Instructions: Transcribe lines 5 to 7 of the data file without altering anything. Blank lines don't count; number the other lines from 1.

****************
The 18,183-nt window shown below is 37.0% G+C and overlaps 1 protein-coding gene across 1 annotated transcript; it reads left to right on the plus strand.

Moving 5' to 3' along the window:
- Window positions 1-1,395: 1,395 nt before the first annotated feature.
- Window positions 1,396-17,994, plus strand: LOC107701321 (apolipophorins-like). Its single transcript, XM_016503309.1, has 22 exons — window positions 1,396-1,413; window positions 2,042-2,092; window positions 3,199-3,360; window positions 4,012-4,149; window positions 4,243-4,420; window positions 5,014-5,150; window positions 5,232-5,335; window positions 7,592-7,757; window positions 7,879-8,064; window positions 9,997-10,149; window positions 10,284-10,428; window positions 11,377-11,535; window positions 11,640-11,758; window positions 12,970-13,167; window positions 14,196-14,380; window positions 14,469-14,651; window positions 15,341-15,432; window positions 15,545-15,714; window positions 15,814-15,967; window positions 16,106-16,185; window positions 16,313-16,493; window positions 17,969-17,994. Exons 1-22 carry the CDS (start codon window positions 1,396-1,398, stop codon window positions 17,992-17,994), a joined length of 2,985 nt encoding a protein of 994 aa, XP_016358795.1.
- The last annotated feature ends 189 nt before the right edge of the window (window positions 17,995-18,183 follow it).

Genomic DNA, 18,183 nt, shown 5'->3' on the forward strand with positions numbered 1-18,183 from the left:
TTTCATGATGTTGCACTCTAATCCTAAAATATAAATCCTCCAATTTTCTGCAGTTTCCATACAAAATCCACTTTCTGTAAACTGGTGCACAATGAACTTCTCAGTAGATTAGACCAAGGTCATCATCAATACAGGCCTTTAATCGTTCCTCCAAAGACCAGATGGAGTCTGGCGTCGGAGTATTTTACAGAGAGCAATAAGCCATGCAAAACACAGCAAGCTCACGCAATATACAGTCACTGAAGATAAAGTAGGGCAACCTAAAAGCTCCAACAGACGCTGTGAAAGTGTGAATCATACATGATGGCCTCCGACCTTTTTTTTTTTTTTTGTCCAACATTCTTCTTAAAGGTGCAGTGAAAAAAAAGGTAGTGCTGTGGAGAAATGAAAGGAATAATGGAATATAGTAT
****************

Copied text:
- The last annotated feature ends 189 nt before the right edge of the window (window positions 17,995-18,183 follow it).

Genomic DNA, 18,183 nt, shown 5'->3' on the forward strand with positions numbered 1-18,183 from the left:
TTTCATGATGTTGCACTCTAATCCTAAAATATAAATCCTCCAATTTTCTGCAGTTTCCATACAAAATCCACTTTCTGTAAACTGGTGCACAATGAACTTCTCAGTAGATTAGACCAAGGTCATCATCAATACAGGCCTTTAATCGTTCCTCCAAAGACCAGATGGAGTCTGGCGTCGGAGTATTTTACAGAGAGCAATAAGCCATGCAAAACACAGCAAGCTCACGCAATATACAGTCACTGAAGATAAAGTAGGGCAACCTAAAAGCTCCAACAGACGCTGTGAAAGTGTGAATCATACATGATGGCCTCCGACCTTTTTTTTTTTTTTTGTCCAACATTCTTCTTAAAGGTGCAGTGAAAAAAAAGGTAGTGCTGTGGAGAAATGAAAGGAATAATGGAATATAGTAT